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Drapers Digital Forum Q&A: What does it take to appeal to consumers today?

Fashion retailers need to evolve their propositions to succeed at home in the UK and be more targeted overseas, a panel of retailers including Topman advised at the Drapers Digital Forum yesterday.

The panel comprised founder of jewellery etailer MyFlashTrash Amber Atherton, Kieran O’Neill, who was recently named as one of Drapers’ 30 under 30 and is chief executive and co-founder of Thread.com, a men’s personal styling website that combines stylists with an advanced algorithm, Levi Young, co-founder of Enclothed a men’s personal styling website, Topman international trading manager,  digital, Chris Rodger, and Felix Zirkler, chief executive of online styling website Looklet. 

What are your customers demanding?

O’Neill: “Customers expect a lot, they want things to be easy and simple. From our point of view, we focus a lot on how to make it as easy as possible, combining personal stylists with an algorithm.”

Young: “I think we will see a lot more companies like ours – personal styling services. The millennial customer is expecting us to be in tune with what they want. Making things as personal as possible is the future of retail, and that is why you see things like this popping up.”

Atherton: “Our customers aren’t interested in seasons – it is about digital trends and moments, and memes. We totally stay on top of digital trends, because it is all about what is happening now. Our strategy is all about social too.”

Rodger: “We have just over 50% of traffic coming from mobile and it represents just over 30% of sales. So, we are looking at how we can engage people through that journey. Facebook, Instagram and the like have all introduced “buy” buttons in the past year, but it still feels quite invasive. If you look to countries like China and platforms like WeChat, I think you will see more of that in the UK in the future, and that is what we are looking at.”

Zirkler: “For me, mobile is the game changer. I think we will see retailers focusing much more on that user journey.”

How have you had to adapt your businesses to serve international markets?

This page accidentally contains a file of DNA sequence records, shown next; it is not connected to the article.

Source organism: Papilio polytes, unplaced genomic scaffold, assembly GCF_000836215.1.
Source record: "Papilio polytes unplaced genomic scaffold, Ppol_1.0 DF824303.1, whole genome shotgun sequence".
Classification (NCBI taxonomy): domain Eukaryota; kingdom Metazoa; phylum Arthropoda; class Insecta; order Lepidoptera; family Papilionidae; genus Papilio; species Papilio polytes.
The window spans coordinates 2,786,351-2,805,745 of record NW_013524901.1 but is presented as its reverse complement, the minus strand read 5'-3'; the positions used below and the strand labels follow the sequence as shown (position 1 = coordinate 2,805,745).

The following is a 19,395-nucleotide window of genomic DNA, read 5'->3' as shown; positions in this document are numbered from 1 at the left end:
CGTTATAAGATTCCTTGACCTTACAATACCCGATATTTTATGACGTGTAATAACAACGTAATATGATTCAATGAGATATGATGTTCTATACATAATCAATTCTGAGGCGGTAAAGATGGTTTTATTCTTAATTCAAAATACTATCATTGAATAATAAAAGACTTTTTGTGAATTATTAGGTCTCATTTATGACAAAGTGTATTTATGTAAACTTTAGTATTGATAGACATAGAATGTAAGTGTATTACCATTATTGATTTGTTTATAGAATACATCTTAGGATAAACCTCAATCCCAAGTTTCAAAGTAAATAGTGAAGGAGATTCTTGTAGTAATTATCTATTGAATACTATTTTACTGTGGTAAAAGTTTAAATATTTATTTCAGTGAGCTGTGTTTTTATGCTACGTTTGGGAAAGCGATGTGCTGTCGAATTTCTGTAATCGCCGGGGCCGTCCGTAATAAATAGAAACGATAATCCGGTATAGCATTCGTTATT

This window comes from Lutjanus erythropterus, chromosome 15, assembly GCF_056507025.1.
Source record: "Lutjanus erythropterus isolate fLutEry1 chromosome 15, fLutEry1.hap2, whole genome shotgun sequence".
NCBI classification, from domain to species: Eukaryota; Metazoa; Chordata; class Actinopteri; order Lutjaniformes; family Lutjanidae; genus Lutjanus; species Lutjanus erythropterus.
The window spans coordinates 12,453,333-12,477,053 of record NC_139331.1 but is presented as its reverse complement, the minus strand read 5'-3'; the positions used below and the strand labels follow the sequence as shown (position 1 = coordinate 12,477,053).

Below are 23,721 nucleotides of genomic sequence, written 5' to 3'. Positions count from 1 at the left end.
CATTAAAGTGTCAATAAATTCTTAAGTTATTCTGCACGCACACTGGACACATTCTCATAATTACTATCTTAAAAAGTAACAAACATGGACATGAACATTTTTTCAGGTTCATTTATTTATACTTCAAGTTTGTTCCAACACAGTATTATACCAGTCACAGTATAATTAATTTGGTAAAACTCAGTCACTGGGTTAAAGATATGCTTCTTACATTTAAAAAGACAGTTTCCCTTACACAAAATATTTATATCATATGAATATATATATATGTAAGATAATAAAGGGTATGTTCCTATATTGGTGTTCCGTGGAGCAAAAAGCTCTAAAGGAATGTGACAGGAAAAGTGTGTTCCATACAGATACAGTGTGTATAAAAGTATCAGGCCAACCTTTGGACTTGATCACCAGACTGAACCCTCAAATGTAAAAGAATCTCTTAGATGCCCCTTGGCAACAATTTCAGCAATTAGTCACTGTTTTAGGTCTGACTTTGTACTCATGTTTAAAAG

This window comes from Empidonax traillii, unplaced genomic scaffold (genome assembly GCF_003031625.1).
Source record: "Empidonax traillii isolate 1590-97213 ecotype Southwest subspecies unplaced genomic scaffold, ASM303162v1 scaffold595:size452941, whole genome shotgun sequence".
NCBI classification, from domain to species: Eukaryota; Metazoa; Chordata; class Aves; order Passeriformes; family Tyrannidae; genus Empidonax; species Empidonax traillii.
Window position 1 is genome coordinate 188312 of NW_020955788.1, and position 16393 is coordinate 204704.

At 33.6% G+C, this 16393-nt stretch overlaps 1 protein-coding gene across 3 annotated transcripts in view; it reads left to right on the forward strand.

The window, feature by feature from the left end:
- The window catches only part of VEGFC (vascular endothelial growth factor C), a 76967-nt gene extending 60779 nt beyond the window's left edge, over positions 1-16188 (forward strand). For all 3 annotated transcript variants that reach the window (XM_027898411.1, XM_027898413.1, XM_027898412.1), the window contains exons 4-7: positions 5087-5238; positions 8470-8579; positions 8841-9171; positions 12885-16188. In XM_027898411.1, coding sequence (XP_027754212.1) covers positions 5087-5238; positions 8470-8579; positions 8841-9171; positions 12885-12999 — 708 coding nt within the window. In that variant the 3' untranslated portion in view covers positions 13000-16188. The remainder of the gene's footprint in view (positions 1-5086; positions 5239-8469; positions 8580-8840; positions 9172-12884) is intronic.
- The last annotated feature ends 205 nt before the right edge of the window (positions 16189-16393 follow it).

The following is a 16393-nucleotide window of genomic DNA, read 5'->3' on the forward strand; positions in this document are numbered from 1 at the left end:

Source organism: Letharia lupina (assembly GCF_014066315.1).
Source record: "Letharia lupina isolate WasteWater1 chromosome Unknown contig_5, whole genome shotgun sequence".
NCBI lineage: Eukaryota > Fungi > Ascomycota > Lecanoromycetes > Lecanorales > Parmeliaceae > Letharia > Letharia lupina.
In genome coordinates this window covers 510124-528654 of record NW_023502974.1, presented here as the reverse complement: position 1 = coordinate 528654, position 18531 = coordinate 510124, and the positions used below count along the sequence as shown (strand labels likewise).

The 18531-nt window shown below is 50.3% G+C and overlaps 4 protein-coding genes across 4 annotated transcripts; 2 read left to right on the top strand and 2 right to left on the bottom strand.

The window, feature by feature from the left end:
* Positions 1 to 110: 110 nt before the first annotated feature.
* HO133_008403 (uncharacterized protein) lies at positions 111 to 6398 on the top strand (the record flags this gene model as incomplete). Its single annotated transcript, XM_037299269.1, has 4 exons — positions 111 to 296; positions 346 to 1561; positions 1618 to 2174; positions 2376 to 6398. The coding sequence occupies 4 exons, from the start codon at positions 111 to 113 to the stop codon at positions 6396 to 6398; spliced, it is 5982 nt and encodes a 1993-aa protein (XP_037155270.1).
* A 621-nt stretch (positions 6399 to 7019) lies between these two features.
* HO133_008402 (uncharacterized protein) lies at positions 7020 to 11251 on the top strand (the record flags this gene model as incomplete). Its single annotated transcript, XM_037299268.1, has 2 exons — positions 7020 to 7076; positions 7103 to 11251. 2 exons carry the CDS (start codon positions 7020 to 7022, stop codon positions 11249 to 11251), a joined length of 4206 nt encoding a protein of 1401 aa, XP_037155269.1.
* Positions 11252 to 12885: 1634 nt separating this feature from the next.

Rodger: “We have 250 stores in the UK and more than 150 internationally. These days, we have multiple ways to sell across the international markets. For our strategy, a lot is around pricing. Our research in China found they are shopping across a number of channels and comparing prices. So pricing consistency and checking out competitors is important. We have really had to pinpoint how markets work to know how we target each one.”

Are bloggers losing their importance?

Atherton: “During the last year, bloggers have started charging a lot, and I think it is just really obvious to the consumer that it isn’t a genuine endorsement. So we have shifted our focus away from bloggers to our own customers.”

Chris: “We do a mix of things at Topman. We have brand ambassadors such as Nick Grimshaw in the UK and Nick Jonas in the US. We want to do more with bloggers, but it is time-consuming and you can’t necessarily dictate how they talk about your product. It can also be very resource heavy.”

How will stores need to adapt?

Atherton: “There is an opportunity for stores to change up space, a bit like [London restaurant] Sketch does, by bringing in different artists to redesign the space and making it a talking point.”

Rodger: “I think it is difficult. In an ideal world, we will have lots of concept stores. Our customer definitely still wants to touch and feel the product. In the US, we have fairly low brand presence. When we open a store, we get a massive initial jump to the site, and then it becomes sustained traffic. I absolutely think stores have a future.”

O’Neill: “If we can personalise the experience in store, we would definitely want to go there more often. Physical stores will continue to be important.”

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